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U.S. Human Rights Activists Urge Action Against Tehran

The human rights groups urged governments and international organizations to put pressure on Iran to respect its legal obligations.
NEW YORK -- Hundreds of human rights activists, intellectuals, civil society leaders, opposition political activists, students, and journalists have been arbitrarily detained in Iran since the disputed June 12 presidential election. An unknown but substantial number have also been killed and injured.

Many fear that more violent confrontations, and more human rights violations, may lie ahead. A group of prominent human rights activists in New York has urged the international community, and specifically the United Nations, to try and persuade Tehran to stop the crackdown.

At a press conference on June 30, Elise Auerbach of Amnesty International-USA expressed deep concern over the calls from some senior clerics in Iran to charge some protesters with offenses that could lead to death penalty under the Islamic legal code.

"Amnesty International is very concerned about the possibility that many of these detainees could be severely tortured, and especially tortured to compel them to make confessions, confessions that will be televised on national Iranian TV," Auerbach said.

According to the New York-based International Campaign for Human Rights in Iran, hundreds of students, professors, journalists, and reformists have been arrested. Only 29 are known to have been released.

State television has broadcast what it says are confessions by some of the detained protesters, who said they acted on behalf of Britain and other Western states in a bid to destabilize the government.

Sarah Whitson, of Human Rights Watch, said governments and institutions who are concerned about the gross human rights violations taking place in Iran have several avenues through which to express their concerns and use their influence to get Tehran to cease its campaign of intimidation and violence.

"There should continue to be a review of Iran's record at the United Nations. Diplomats from capitals east and west who still have relations -- and should have relations with Iran -- should raise protests both privately and publicly about the conduct of Iran's government," Whitson said.

"They should also, I think, very clearly refuse to accept that raising these points of international law -- raising the points of Iran's failure to respect its legal obligations -- are not internal matters that are nobody else's business," she added. "They are everyone's business and they are this responsibility of the foreign governments to raise points about."

'Securitization' Of Iran

Also appearing at the press conference was Roxana Saberi, the Iranian-American journalist who was imprisoned by Iranian authorities on trumped-up espionage charges,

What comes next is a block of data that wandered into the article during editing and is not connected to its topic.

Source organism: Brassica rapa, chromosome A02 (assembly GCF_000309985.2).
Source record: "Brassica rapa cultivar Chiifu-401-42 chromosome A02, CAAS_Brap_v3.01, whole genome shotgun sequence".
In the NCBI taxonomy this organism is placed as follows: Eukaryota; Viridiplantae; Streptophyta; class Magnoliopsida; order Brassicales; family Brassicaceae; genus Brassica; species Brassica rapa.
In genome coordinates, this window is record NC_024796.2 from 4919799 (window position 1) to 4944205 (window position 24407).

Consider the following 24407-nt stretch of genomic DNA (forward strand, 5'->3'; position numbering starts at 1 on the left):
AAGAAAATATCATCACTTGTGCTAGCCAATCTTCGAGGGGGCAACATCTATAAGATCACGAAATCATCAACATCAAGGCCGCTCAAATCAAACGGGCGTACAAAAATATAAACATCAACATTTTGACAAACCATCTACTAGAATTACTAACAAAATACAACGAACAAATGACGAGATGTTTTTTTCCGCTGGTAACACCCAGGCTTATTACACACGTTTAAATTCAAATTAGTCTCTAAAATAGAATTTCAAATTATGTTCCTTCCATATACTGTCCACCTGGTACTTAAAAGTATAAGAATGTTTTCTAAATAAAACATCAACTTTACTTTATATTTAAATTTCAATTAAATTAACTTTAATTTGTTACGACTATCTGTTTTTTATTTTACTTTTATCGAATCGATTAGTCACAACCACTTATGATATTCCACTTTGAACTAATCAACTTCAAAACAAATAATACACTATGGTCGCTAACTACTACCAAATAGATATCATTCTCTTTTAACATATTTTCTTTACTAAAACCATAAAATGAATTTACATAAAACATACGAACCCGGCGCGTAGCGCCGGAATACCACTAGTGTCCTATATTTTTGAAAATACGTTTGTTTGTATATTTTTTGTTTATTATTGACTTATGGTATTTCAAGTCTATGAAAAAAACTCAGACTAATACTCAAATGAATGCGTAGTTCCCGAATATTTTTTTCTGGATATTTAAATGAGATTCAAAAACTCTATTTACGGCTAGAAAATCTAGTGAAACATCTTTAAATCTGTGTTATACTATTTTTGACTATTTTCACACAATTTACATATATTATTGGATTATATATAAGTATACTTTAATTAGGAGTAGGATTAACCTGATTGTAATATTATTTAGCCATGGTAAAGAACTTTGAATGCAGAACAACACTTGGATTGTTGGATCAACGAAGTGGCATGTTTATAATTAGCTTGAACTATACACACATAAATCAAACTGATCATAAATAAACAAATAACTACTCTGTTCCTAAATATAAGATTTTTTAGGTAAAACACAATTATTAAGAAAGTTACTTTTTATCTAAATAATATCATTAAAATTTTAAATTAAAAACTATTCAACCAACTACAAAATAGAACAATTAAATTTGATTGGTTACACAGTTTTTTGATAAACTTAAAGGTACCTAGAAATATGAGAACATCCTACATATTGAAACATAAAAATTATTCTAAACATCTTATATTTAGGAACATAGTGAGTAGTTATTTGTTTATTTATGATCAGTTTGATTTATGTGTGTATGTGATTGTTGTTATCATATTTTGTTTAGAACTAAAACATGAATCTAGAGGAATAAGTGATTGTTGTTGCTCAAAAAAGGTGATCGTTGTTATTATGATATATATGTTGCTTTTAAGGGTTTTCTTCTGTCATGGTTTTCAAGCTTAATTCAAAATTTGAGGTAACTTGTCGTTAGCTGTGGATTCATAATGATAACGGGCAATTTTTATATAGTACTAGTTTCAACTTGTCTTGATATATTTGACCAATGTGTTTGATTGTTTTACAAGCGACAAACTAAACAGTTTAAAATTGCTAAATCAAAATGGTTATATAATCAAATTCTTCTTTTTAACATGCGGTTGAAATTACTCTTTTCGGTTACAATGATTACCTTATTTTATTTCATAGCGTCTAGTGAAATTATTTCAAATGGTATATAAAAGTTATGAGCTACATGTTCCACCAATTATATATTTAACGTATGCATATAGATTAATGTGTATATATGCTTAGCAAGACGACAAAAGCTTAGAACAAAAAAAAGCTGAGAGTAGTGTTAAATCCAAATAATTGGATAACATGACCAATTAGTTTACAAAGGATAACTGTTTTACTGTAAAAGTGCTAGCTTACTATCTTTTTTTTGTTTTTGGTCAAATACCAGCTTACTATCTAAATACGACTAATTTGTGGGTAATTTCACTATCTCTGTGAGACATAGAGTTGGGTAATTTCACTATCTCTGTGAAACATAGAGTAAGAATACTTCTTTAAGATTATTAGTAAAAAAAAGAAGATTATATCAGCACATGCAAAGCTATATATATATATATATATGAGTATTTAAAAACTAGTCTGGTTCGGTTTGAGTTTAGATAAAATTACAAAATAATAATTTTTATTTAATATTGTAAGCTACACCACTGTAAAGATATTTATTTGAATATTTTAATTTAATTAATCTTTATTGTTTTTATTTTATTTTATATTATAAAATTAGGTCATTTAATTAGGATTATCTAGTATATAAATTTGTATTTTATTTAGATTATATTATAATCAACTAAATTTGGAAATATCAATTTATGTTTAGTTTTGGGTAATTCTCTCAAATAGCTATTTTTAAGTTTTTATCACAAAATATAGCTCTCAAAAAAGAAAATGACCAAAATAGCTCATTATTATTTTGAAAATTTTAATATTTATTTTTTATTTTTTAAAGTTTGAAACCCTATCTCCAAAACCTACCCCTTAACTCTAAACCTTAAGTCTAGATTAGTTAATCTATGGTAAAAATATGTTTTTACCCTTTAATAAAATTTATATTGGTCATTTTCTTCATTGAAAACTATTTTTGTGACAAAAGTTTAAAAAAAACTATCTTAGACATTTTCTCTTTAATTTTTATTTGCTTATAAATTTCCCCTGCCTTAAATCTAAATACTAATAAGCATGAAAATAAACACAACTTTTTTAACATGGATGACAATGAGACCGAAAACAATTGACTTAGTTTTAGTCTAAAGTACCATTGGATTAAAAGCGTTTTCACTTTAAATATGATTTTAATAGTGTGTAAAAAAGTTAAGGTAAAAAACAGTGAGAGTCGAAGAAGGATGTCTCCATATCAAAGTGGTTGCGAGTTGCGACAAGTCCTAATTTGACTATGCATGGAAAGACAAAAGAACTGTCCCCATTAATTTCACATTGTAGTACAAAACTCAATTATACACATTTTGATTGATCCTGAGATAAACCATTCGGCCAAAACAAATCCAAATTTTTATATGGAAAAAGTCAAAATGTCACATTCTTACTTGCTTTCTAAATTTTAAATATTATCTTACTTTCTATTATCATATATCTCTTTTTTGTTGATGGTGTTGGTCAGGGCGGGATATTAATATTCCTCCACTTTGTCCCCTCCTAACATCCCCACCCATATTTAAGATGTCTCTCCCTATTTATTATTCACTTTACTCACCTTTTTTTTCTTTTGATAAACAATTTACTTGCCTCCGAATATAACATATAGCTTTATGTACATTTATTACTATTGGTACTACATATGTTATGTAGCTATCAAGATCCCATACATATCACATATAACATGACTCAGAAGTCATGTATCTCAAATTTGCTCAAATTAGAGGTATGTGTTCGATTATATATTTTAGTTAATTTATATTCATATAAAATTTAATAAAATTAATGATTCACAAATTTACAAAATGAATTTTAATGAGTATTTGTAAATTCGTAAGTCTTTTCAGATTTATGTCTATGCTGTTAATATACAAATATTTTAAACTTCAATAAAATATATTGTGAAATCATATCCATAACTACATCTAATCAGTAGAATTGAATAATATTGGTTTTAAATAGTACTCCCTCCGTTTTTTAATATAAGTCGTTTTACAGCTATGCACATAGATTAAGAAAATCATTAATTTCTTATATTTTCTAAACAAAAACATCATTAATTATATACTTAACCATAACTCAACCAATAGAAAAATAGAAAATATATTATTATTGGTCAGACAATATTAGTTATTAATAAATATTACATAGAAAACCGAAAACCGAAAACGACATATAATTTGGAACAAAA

Roxana Saberi
Talking about her ordeal in the notorious Evin prison, where she was kept between February and May, Saberi said that her brief stay at the prison gave her an opportunity to experience firsthand what it's like to be a political prisoner in Iran. Because of her high international profile, she said she was spared the physical abuse that most prisoners at Evin experience.

Saberi said that "fortunately I did not face physical torture but I know that happens there and probably many of the detainees today who have been arrested in the context of these elections, are under physical torture. And I think the situation of those detainees who have been recently detained is probably much more difficult than what I was going through."

Before her imprisonment, as a reporter living in Iran, Saberi said she witnessed the growing influence of the security apparatus in the daily lives of people, calling it the "securitization" of life in Iran. People are afraid to speak their minds, she said.

"Especially under [President Mahmud] Ahmadinejad's government, hard-liners took this security approach toward Iranian society where they looked at many individuals or groups as security threats that have to be dealt of through security means, such as intimidation or force, or putting people in jail, or putting them on trial," Saberi said.

"And this really has an effect on Iranian society because people start to be afraid to take part in certain activities, such as taking part in NGOs or calling for more rights, or taking part in university groups or even having conversations with foreigners are thought to be, according to some hard-liners, a cover for intelligence activities against the Islamic republic," she added.

Human rights activists note that while the detentions of people like Saberi draw international attention and protest, the majority of detained individuals in Iran lack the international political standing to convince the authorities to reexamine their cases.

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